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Disguising a Corpse as a Sex Doll: A (Nearly) Perfect Crime in Japan

Why didn't a Japanese woman's corpse mailed in a cardboard box marked "doll" arouse any suspicion?

by Jake Adelstein and Angela-Erika Kubo
May 29 2014, 5:29pm

Photo by Jeff

Killings and dismemberments are common enough in Japan that there's a term for them: bara bara murders. Bara bara is an onomatopoeic and mimetic phrase that represents the sound of splattering rain or liquid (e.g., blood); in the mimetic sense, it means to separate things (e.g., limbs from bodies).

But if you live in one of Japan's crowded cities and need to dispose of a corpse, you've got your work cut out for you. There are people everywhere, spots suitable for shallow graves are in short supply, and apartment walls can be thin, which makes running bandsaws risky.

So why not put the body in a box, label it "doll," and mail it to another city?

Mika Okada disappeared on March 21 in Osaka. Two months later, the 29 year old was found dead in a storage locker 230 miles away in Hachioji, Tokyo. Along with Okada’s body, police found a 6-foot-long box with the word “doll” written on it.

An autopsy revealed multiple stab wounds on her abdomen, chest, and back, and investigators determined the time of death to be about the same time Okada went missing. They also decided that most or all of the stab wounds were inflicted after Okada lost consciousness or died — there were no defensive wounds on the hands or arms, which would typically be found if there had been resistance.

Therefore, the exact cause of death is not yet known.

A Facebook post on Okada’s wall is what led police to the suspect. Just before she disappeared, Okada had written about meeting an old friend from junior high, a Japanese-Brazilian woman who authorities later found had allegedly pasted her own picture on Okada’s passport and used it to fly to Shanghai.

Shipping a 110 lb. 'doll' in a person-sized box might arouse suspicion in many countries, but not necessarily in Japan.

A spokesperson for the delivery company that handled the box said that a woman had called claiming to be Okada. When staff went to Okada's home on March 24, they were given a cardboard box that weighed about 110 lbs. and had "doll" written on it. A woman told them, "It's all right. The contents of the box are made of clay, so it won't break."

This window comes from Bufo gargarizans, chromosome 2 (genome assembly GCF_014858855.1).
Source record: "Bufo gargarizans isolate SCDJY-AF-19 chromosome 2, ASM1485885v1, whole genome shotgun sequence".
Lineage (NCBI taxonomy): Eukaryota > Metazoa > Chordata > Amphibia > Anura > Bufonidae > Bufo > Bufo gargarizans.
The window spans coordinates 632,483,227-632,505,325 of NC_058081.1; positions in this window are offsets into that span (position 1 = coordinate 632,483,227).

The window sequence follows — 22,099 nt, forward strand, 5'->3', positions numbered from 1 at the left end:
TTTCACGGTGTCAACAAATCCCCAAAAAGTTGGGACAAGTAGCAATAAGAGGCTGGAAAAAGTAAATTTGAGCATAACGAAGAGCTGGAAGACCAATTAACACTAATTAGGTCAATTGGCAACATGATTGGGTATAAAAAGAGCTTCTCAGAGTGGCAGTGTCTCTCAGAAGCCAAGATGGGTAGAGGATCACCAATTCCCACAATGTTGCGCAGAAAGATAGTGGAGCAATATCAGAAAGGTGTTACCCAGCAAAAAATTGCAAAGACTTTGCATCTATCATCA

Shipping a 110 lb. "doll" in a person-sized box might arouse suspicion in many countries, but not necessarily in Japan, where blow-up dolls and more lifelike sex dolls — called "Dutch wives" — are not uncommon purchases. There are even parlors where you can rent a sex doll and dress her up in a variety of costumes. Remarkably, it often costs more to have sex with a doll than with a prostitute — up to $300 an hour or more depending on the costumes the customer rents.

The Netherlands has never made a formal complaint to Japan about the country referring to sex dolls as Dutch wives (which is also a slang term in Japan for "frigid" women). Several years ago, however, Turkey complained about the use of the phrase "Turkish baths" to refer to legal brothels with bathing facilities. These brothels are now referred to in Japan as "soapland." They remain legal through a loophole in the law based on the fact that sex is not guaranteed nor included in the fee for bathing. Similarly, it's perfectly legal to rent a doll and dress it up in different outfits.

This wasn't the first time a sex doll had fooled authorities. In 2008 a couple walking their dog in Izu stumbled across a sex doll wrapped tightly in plastic. Mistaking it for a corpse, they reported it; subsequently, dozens of police were dispatched to start what they thought would be a major murder investigation, one that was even reported in the evening edition of the local newspaper. The doll made it all the way to the medical examiner’s table before the wrapping was cut open to reveal not a corpse, but a not-so-gently-used sex doll.

It was an embarrassment for authorities, but also somewhat understandable considering how lifelike sex dolls sold in Japan have become.

Despite the fact that she allegedly successfully mailed a dead body and fled the country with a stolen passport, the suspect will probably be brought to justice — she turned herself in to the Japanese consulate and will likely be extradited to Japan. At this point, however, she is facing charges only of “improper disposal of a dead body,” but according to law enforcement sources, Osaka police suspect Okada was murdered and that the motive was money — the suspect used Okada’s credit card to purchase her plane ticket to China, as well as some electronics.

The credit card was also used to pay the delivery and storage fees for Osaka's body.

Follow Jake Adelstein and Angela-Erika Kubo on Twitter.

Photo via Flickr